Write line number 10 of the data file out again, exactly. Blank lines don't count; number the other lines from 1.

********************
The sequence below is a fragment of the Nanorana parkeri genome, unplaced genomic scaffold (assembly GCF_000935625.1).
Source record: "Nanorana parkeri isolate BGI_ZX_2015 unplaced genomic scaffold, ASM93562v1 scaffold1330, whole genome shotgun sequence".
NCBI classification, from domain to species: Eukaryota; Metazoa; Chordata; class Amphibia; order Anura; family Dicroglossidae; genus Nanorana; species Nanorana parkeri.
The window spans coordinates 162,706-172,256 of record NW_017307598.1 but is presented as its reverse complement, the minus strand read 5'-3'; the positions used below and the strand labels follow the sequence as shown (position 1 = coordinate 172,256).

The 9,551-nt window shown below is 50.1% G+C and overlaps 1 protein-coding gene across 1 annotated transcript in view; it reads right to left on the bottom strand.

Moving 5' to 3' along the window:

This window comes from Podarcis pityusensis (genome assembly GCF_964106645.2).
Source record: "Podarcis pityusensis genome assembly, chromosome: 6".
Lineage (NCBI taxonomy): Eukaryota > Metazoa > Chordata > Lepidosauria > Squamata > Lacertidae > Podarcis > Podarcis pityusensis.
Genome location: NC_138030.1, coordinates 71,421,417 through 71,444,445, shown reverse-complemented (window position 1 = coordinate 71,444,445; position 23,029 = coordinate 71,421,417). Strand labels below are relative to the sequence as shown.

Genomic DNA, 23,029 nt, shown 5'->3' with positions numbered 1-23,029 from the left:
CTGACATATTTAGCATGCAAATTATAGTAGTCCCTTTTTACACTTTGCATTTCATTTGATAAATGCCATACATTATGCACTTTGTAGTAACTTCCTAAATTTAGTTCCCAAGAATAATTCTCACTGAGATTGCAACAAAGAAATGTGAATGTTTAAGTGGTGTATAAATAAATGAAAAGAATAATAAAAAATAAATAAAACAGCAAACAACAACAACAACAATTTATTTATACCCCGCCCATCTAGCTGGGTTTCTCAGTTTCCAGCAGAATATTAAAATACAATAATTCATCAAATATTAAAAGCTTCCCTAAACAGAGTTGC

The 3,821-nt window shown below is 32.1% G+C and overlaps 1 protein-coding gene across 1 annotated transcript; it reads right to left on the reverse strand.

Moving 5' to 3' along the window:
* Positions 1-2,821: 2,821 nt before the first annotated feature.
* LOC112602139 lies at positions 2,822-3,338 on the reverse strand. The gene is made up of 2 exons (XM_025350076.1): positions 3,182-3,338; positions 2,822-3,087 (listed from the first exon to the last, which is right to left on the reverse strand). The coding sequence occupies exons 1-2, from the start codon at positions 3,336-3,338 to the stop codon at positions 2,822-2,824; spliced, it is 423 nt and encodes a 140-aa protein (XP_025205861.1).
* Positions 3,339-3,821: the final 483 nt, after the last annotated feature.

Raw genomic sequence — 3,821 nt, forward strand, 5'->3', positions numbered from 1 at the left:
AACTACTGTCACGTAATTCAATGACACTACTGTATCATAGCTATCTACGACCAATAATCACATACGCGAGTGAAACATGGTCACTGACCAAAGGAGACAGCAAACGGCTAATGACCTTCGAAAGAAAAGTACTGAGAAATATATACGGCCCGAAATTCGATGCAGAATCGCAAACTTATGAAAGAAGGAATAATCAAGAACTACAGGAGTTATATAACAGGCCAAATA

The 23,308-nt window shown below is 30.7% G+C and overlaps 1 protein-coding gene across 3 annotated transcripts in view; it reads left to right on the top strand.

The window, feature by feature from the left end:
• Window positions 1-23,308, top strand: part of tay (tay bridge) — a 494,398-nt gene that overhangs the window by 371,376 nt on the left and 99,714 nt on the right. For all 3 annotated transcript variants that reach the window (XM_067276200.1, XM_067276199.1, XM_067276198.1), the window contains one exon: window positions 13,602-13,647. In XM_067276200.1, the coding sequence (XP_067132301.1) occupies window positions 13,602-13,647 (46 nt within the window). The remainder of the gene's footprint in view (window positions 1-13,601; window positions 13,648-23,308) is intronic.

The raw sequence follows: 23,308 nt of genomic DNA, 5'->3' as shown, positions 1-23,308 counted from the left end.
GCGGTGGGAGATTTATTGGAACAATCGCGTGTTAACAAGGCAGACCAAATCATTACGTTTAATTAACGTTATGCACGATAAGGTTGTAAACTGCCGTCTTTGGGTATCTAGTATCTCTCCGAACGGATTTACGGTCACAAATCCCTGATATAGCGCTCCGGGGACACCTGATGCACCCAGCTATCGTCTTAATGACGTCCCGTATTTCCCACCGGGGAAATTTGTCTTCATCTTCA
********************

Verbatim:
Genome location: NC_138030.1, coordinates 71,421,417 through 71,444,445, shown reverse-complemented (window position 1 = coordinate 71,444,445; position 23,029 = coordinate 71,421,417). Strand labels below are relative to the sequence as shown.